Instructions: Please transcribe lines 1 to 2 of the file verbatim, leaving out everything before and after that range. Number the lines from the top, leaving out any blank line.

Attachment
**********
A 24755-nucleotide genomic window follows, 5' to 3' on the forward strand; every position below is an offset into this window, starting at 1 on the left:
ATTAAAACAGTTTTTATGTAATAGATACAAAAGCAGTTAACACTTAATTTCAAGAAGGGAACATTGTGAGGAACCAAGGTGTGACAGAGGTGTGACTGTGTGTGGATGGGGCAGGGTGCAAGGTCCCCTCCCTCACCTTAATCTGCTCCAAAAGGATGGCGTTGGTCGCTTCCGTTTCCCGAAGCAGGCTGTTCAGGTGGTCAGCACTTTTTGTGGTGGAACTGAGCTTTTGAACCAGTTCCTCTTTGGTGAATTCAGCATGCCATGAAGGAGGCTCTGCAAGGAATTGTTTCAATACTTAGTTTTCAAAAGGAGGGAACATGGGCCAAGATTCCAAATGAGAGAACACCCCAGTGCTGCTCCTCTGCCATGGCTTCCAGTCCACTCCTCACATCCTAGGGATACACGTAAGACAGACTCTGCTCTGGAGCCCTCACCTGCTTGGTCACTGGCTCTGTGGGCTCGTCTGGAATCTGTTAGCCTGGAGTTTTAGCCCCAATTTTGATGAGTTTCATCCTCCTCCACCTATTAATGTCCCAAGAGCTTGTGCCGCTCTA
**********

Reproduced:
A 24755-nucleotide genomic window follows, 5' to 3' on the forward strand; every position below is an offset into this window, starting at 1 on the left:
ATTAAAACAGTTTTTATGTAATAGATACAAAAGCAGTTAACACTTAATTTCAAGAAGGGAACATTGTGAGGAACCAAGGTGTGACAGAGGTGTGACTGTGTGTGGATGGGGCAGGGTGCAAGGTCCCCTCCCTCACCTTAATCTGCTCCAAAAGGATGGCGTTGGTCGCTTCCGTTTCCCGAAGCAGGCTGTTCAGGTGGTCAGCACTTTTTGTGGTGGAACTGAGCTTTTGAACCAGTTCCTCTTTGGTGAATTCAGCATGCCATGAAGGAGGCTCTGCAAGGAATTGTTTCAATACTTAGTTTTCAAAAGGAGGGAACATGGGCCAAGATTCCAAATGAGAGAACACCCCAGTGCTGCTCCTCTGCCATGGCTTCCAGTCCACTCCTCACATCCTAGGGATACACGTAAGACAGACTCTGCTCTGGAGCCCTCACCTGCTTGGTCACTGGCTCTGTGGGCTCGTCTGGAATCTGTTAGCCTGGAGTTTTAGCCCCAATTTTGATGAGTTTCATCCTCCTCCACCTATTAATGTCCCAAGAGCTTGTGCCGCTCTA